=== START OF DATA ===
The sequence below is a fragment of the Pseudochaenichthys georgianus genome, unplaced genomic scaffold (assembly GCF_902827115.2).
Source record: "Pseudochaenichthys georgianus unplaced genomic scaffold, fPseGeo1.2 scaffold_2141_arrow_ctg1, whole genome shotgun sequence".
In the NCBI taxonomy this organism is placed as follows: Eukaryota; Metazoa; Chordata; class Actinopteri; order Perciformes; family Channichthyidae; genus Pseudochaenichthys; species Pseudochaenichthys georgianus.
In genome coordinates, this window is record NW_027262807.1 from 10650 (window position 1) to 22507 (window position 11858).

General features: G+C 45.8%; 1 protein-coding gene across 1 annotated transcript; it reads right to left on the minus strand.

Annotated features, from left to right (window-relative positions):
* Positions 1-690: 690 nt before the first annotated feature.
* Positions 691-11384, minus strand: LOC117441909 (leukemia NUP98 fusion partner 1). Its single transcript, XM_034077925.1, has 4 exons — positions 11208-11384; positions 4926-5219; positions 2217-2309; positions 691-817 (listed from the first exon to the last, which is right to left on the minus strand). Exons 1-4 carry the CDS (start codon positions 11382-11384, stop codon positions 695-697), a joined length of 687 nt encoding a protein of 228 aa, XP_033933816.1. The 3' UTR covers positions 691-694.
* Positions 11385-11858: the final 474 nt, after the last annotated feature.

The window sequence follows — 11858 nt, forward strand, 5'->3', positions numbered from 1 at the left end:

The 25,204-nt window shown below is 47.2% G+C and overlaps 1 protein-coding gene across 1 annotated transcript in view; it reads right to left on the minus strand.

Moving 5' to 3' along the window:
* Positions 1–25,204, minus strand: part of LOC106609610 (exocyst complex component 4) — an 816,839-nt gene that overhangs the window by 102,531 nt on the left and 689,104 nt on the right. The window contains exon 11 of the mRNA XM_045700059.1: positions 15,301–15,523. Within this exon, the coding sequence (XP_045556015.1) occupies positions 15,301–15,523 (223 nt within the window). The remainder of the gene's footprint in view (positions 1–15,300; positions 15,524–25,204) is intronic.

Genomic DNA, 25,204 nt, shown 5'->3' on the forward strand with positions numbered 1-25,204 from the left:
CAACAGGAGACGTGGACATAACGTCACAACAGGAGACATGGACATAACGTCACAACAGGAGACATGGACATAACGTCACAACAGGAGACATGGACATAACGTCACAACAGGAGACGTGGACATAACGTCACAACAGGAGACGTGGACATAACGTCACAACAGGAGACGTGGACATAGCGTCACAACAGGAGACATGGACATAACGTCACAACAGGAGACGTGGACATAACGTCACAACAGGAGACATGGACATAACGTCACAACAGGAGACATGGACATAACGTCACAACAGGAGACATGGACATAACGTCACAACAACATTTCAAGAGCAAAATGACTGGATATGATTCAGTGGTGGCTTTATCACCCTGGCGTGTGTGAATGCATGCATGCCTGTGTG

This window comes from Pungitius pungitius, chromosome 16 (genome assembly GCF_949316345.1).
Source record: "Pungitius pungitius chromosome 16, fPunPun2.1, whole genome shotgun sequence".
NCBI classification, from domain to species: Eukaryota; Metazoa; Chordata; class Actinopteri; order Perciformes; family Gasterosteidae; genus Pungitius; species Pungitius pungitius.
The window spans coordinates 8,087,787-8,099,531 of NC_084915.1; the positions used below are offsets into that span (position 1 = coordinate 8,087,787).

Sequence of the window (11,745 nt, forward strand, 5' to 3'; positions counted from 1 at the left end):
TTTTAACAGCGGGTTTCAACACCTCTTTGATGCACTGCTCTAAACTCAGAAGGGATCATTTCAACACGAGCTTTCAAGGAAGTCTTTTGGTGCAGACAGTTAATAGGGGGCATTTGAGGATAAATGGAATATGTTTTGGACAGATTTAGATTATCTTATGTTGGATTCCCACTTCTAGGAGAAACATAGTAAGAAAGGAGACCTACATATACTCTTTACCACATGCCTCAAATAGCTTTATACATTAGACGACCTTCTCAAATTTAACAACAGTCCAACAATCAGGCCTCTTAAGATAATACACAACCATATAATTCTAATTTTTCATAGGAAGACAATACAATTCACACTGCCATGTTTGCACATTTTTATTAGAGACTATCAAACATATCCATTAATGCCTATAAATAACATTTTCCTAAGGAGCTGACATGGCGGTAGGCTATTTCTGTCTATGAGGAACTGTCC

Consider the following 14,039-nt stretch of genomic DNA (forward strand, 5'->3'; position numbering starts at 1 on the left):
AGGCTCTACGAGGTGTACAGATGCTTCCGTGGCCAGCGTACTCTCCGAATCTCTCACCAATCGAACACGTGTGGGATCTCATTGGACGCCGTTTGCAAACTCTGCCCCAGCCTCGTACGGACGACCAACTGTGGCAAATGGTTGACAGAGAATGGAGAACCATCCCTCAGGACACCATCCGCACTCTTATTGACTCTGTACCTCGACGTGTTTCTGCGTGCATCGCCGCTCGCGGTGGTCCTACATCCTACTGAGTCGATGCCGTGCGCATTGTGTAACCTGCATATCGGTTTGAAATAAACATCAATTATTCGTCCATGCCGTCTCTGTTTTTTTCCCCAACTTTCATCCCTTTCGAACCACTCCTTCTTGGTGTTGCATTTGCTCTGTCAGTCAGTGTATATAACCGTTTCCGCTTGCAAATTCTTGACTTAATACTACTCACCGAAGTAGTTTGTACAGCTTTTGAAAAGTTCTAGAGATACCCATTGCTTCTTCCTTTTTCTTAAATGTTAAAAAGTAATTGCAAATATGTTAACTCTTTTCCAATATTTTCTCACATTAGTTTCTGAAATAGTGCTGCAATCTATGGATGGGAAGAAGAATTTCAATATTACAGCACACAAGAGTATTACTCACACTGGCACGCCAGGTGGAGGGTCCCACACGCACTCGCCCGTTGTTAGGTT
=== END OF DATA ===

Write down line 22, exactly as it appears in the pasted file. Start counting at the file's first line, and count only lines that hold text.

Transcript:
Consider the following 14,039-nt stretch of genomic DNA (forward strand, 5'->3'; position numbering starts at 1 on the left):